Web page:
a11 (15.9%)  1 (3.5%)<0.001
  b48 (69.6%)13 (44.8%)
  c10 (14.5%)15 (51.7%)
Lymphatic invasion
  ly (−)127 (77.4%)8 (27.6%)<0.001
  ly (+)37 (22.6%)21 (72.4%)
Venous invasion
  v (−)134 (81.7%)7 (24.1%)<0.001
  v (+)30 (18.3%)22 (75.9%)

[i] Data are expressed as the mean ± SD.

We examined preoperative clinical factors that may affect underestimation of tumor depth by univariate and multivariate analyses (Table II). Univariate analysis revealed that the tumor size (≥ 20 mm) and the tumor location (upper third of the stomach) were associated with the underestimation of tumor depth. In addition, multivariate analysis revealed that the tumor size (≥20 mm), the tumor location (upper third of the stomach), and histology (diffuse type) were independently associated with the underestimation of tumor depth.

Table II.

Univariate and multivariate analysis of the factors that may affect underestimation of tumor depth in cT1 gastric cancer.

Table II.

Univariate and multivariate analysis of the factors that may affect underestimation of tumor depth in cT1 gastric cancer.

Univariate analysisMultivariate analysis


Odds ratio95% CIP-valueOdds ratio95% CIP-value
Age (years)0.990.96–1.030.697
Male/female
  Male0.850.35–2.170.716
Body mass index0.950.82–1.090.442
Tumor size
  ≥20 mm6.091.74–38.70.0036.611.82–42.90.002
Tumor location
  Upper third2.671.09–6.300.0333.991.49–10.80.006
Gross type
  Depressed0.940.33–2.870.904
Histology
  Diffuse type2.190.98–4.910.0572.881.19–7.200.019

Next, we evaluated the clinicopathological findings among patients whose tumor was located in the upper third of the stomach (Table III). There was no difference in the age, sex, type of operation, BMI, tumor circumference, or gross type of tumor between the groups. Univariate analysis revealed that histology (diffuse type) was associated with the underestimation of tumor depth. In addition, multivariate analysis using step-wise selection revealed that the tumor size (≥20 mm) and histology (diffuse type) were independently associated with the underestimation of tumor depth (Table IV).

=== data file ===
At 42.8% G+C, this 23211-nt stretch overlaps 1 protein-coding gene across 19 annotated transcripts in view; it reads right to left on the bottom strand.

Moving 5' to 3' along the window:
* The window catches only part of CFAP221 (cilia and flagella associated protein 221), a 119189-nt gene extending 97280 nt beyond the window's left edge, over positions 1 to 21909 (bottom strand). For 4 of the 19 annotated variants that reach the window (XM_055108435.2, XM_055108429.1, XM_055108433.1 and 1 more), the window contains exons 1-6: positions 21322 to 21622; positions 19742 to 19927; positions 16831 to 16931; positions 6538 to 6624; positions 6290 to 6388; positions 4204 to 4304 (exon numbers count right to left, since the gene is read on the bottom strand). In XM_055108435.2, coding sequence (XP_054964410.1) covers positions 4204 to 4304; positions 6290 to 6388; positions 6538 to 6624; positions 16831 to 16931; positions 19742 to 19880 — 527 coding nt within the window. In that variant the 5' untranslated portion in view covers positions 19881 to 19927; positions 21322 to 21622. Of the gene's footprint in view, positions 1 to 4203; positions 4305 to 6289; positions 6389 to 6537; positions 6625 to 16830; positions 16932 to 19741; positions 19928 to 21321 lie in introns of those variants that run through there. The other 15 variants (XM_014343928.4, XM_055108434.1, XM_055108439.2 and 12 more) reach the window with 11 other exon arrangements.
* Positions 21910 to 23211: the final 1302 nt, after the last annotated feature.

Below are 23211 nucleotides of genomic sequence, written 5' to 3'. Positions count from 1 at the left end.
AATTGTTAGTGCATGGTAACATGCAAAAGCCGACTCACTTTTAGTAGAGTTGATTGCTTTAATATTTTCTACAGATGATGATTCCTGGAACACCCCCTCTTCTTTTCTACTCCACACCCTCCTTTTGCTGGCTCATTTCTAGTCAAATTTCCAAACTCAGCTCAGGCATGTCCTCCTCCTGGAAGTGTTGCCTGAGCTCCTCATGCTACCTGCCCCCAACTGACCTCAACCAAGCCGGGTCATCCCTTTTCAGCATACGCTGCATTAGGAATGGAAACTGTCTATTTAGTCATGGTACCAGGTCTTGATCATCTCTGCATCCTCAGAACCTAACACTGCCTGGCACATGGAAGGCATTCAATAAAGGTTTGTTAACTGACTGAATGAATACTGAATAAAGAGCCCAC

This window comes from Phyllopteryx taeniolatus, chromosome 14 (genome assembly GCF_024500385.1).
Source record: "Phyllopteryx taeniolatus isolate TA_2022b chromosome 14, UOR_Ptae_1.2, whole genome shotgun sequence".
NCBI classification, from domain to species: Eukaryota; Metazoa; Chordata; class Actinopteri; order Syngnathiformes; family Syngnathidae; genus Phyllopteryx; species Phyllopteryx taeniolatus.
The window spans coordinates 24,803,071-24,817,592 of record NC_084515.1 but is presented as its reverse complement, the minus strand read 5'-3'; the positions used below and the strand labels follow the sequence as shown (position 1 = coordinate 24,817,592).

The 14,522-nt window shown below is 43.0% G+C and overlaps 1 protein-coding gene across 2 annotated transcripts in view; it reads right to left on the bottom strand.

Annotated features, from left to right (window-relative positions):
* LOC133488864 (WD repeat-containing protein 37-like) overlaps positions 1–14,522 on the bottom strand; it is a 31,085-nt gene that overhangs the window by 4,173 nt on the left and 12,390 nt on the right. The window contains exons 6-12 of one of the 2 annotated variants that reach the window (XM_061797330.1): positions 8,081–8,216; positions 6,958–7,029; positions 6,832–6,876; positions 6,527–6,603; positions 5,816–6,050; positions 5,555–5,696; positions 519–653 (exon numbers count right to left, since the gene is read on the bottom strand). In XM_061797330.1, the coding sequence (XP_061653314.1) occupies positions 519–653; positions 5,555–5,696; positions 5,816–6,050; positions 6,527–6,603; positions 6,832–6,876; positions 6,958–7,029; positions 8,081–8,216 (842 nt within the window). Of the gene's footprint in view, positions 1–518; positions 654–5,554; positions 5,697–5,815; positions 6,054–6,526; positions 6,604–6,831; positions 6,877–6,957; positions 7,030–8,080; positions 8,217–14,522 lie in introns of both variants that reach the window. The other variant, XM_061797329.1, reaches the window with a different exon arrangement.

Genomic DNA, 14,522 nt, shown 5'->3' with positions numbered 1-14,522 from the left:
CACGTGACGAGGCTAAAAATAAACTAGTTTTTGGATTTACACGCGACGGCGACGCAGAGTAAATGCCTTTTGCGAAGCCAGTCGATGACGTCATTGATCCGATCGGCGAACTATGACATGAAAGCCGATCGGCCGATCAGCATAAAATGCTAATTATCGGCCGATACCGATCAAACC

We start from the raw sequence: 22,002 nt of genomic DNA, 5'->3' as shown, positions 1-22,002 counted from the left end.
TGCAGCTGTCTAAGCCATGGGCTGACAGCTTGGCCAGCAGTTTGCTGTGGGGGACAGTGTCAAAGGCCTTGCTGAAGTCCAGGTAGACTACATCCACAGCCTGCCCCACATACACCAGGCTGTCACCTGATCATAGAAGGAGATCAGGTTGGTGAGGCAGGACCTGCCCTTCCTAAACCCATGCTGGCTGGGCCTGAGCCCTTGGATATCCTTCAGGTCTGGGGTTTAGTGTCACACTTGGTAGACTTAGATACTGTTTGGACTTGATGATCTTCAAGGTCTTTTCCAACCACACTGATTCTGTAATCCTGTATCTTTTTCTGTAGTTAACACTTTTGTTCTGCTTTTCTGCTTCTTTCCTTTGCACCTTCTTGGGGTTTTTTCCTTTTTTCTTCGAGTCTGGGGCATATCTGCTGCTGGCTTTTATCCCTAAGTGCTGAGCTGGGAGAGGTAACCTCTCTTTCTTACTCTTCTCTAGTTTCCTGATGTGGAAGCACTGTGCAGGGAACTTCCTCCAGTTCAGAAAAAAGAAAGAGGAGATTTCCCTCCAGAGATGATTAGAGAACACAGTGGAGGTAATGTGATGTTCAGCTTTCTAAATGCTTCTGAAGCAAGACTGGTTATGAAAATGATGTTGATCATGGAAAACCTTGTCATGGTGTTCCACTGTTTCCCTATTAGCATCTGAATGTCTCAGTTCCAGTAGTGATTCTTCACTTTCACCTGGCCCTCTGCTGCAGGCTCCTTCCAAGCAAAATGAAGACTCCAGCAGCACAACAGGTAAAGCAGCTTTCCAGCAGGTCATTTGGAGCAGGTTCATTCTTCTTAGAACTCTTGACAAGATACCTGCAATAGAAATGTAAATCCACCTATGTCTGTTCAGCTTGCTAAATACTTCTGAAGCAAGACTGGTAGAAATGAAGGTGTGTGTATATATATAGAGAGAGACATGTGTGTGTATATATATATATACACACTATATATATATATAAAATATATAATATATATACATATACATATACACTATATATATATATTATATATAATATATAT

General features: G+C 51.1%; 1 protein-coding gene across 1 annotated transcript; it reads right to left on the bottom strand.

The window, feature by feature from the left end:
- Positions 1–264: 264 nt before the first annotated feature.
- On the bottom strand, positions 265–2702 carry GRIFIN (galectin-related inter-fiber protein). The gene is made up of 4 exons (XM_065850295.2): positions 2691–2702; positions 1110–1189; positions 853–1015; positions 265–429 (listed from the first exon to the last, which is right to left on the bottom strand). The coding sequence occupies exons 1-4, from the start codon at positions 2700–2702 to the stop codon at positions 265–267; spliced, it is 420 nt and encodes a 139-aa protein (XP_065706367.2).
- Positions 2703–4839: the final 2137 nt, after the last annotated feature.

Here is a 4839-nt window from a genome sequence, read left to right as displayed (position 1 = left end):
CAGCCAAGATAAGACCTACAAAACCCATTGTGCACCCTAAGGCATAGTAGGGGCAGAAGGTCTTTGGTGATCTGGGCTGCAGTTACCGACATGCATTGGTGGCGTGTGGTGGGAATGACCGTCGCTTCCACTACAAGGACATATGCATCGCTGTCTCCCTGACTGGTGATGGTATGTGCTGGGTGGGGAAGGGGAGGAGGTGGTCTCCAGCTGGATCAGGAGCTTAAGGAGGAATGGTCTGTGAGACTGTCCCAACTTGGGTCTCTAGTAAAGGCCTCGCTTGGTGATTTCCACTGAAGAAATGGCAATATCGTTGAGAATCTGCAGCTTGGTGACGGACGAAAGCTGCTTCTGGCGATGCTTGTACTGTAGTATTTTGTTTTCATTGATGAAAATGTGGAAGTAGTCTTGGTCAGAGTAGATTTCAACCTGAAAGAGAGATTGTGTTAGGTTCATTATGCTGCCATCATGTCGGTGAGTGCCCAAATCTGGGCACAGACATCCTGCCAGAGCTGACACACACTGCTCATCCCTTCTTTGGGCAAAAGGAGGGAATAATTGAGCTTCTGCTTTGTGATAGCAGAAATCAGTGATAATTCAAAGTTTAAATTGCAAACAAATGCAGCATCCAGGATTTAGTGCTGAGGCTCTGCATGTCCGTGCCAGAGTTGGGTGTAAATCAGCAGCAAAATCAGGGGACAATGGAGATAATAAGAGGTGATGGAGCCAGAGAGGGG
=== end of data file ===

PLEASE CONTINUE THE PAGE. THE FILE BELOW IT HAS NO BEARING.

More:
Table III.

Demographic data of patients with cT1 upper third gastric cancer.

Table III.

Demographic data of patients with cT1 upper third gastric cancer.

Correct group (n=27)Underestimated group (n=10)P-value
Age (years)71.4±9.471.9±7.60.932
Male/female21/68/20.884
Body mass index22.5±2.822.3±2.20.871
Tumor size (mm)32.7±24.144.8±34.50.266
Tumor size, mm
  >=2017 (63.0%)9 (90.0%)0.110
  <2010 (37.0%)1 (10.0%)
Operation
  Total gastrectomy11 (40.7%)4 (40.0%)0.968
  Proximal gastrectomy16 (59.3%)6 (60.0%)
Circumferences
  Ant/post6/90/60.067
  Gre/less3/183/50.168
Lymph nodal metastasis
  cN026 (96.3%)10 (100%)0.537
  cN11 (2.7%)0 (0%)
Gross type
  Elevated11 (40.7%)2 (40.0%)0.714
  Flat3 (11.1%)0 (0%)
  Depressed13 (48.2%)3 (60.0%)
Histology
  Intestinal type25 (92.6%)6 (60.0%)0.017
  Diffuse type2 (7.4%)4 (40.0%)
Stroma
  Int13 (86.7%)5 (50.0%)0.028
  Med2 (13.3%)1 (10.0%)
  Sci0 (0%)4 (40.0%)
Infiltrative growth
  a0 (0%)0 (0%)0.002
  b15 (69.6%)5 (50.0%)
  c0 (0%)5 (50.0%)
Lymphatic invasion
  ly (−)19 (70.4%)2 (20.0%)0.010
  ly (+)8 (29.6%)8 (80.0%)
Venous invasion
  v (−)18 (66.7%)1 (10.0%)0.003
  v (+)9 (33.3%)9 (90.0%)

Table IV.

Univariate and multivariate analysis of the factors that may affect underestimation of tumor depth in cT1 upper third gastric cancer that can be detected before the operation.

Table IV.

Univariate and multivariate analysis of the factors that may affect underestimation of tumor depth in cT1 upper third gastric cancer that can be detected before the operation.

Univariate analysisMultivariate analysis


Odds ratio95% CIP-valueOdds ratio95% CIP-value
Age (years)1.010.92–1.100.879